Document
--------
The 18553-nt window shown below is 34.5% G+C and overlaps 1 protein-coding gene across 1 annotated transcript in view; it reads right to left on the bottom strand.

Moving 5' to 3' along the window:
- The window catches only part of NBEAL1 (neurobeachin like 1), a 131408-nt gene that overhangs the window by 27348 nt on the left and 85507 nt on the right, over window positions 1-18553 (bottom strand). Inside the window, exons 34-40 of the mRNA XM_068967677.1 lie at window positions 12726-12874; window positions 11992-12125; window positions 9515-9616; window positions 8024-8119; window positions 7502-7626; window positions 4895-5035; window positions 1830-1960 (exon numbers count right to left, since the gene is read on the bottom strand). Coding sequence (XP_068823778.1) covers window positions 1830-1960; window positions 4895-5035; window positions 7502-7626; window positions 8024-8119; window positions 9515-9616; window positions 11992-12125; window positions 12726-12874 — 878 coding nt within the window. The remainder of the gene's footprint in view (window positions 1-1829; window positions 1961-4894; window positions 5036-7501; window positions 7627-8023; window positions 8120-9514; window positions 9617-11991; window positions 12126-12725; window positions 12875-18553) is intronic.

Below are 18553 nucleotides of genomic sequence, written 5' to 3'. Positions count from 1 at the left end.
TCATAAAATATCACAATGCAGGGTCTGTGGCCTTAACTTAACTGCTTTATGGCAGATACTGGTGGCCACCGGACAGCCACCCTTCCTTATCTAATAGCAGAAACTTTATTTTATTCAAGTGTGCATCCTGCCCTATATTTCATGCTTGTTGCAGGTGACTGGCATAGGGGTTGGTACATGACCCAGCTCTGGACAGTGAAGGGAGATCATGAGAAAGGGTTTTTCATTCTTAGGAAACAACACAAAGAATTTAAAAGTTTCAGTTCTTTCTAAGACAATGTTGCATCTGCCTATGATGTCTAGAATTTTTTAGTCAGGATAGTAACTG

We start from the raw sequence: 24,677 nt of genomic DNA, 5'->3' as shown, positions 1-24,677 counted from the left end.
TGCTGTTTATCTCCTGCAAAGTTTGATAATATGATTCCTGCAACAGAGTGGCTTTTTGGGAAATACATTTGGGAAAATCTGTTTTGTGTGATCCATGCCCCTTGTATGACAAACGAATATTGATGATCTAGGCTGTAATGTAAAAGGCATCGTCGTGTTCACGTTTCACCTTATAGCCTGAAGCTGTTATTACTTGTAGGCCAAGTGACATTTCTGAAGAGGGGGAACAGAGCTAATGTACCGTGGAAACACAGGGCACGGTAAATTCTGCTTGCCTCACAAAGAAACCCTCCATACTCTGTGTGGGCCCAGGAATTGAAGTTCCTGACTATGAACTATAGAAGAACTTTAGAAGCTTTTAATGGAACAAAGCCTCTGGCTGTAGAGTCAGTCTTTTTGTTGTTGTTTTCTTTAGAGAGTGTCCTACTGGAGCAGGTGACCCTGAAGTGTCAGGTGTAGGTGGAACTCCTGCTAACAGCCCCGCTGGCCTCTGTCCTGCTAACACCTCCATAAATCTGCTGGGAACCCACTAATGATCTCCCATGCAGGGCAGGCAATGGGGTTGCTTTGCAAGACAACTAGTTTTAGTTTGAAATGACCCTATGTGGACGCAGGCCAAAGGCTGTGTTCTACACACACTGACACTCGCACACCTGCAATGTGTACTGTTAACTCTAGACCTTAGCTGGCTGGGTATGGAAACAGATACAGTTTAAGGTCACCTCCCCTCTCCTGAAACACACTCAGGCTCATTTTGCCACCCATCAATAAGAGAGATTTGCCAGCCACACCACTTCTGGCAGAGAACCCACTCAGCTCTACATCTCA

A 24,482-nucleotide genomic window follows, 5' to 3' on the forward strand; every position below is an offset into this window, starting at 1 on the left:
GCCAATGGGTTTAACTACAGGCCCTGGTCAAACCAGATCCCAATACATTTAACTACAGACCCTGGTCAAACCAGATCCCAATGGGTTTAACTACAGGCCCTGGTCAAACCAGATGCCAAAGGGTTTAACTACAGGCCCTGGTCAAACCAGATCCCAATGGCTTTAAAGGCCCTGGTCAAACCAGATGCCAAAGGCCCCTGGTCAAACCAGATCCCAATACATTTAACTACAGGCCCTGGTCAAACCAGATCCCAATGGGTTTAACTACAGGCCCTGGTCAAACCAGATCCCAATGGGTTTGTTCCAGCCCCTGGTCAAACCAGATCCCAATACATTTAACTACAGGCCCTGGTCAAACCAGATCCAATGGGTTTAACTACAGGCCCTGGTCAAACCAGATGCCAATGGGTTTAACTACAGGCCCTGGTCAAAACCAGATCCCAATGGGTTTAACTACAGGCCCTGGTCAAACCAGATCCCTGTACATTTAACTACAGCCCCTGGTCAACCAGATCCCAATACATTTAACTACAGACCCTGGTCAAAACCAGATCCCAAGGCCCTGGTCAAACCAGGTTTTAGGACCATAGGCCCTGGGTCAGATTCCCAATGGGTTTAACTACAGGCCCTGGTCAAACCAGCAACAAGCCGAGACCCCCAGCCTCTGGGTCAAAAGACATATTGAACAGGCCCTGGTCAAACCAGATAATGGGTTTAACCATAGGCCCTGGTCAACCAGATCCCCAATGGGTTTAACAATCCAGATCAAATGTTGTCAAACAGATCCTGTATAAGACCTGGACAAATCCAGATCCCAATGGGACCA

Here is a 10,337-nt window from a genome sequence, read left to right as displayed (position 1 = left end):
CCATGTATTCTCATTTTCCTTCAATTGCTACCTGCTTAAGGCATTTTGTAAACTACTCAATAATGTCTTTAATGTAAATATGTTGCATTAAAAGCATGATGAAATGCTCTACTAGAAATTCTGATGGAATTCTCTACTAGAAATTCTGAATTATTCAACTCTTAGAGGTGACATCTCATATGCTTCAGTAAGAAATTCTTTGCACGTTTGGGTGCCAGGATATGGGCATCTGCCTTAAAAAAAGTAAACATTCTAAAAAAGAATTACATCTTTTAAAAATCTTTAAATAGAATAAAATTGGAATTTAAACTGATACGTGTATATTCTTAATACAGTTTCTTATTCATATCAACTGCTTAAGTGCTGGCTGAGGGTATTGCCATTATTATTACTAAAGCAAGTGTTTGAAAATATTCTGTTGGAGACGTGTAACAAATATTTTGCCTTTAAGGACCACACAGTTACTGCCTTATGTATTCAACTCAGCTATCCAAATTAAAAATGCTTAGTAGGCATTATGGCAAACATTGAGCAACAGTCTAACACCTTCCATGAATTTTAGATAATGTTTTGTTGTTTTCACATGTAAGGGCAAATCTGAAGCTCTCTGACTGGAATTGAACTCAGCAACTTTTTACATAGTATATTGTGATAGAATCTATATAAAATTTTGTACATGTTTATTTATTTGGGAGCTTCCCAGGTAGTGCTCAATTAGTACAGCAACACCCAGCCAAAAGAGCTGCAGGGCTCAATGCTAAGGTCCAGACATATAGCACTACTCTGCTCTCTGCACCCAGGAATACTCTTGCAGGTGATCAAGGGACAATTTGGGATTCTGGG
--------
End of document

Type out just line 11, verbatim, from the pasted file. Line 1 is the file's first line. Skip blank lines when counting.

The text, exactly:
CCATGTATTCTCATTTTCCTTCAATTGCTACCTGCTTAAGGCATTTTGTAAACTACTCAATAATGTCTTTAATGTAAATATGTTGCATTAAAAGCATGATGAAATGCTCTACTAGAAATTCTGATGGAATTCTCTACTAGAAATTCTGAATTATTCAACTCTTAGAGGTGACATCTCATATGCTTCAGTAAGAAATTCTTTGCACGTTTGGGTGCCAGGATATGGGCATCTGCCTTAAAAAAAGTAAACATTCTAAAAAAGAATTACATCTTTTAAAAATCTTTAAATAGAATAAAATTGGAATTTAAACTGATACGTGTATATTCTTAATACAGTTTCTTATTCATATCAACTGCTTAAGTGCTGGCTGAGGGTATTGCCATTATTATTACTAAAGCAAGTGTTTGAAAATATTCTGTTGGAGACGTGTAACAAATATTTTGCCTTTAAGGACCACACAGTTACTGCCTTATGTATTCAACTCAGCTATCCAAATTAAAAATGCTTAGTAGGCATTATGGCAAACATTGAGCAACAGTCTAACACCTTCCATGAATTTTAGATAATGTTTTGTTGTTTTCACATGTAAGGGCAAATCTGAAGCTCTCTGACTGGAATTGAACTCAGCAACTTTTTACATAGTATATTGTGATAGAATCTATATAAAATTTTGTACATGTTTATTTATTTGGGAGCTTCCCAGGTAGTGCTCAATTAGTACAGCAACACCCAGCCAAAAGAGCTGCAGGGCTCAATGCTAAGGTCCAGACATATAGCACTACTCTGCTCTCTGCACCCAGGAATACTCTTGCAGGTGATCAAGGGACAATTTGGGATTCTGGG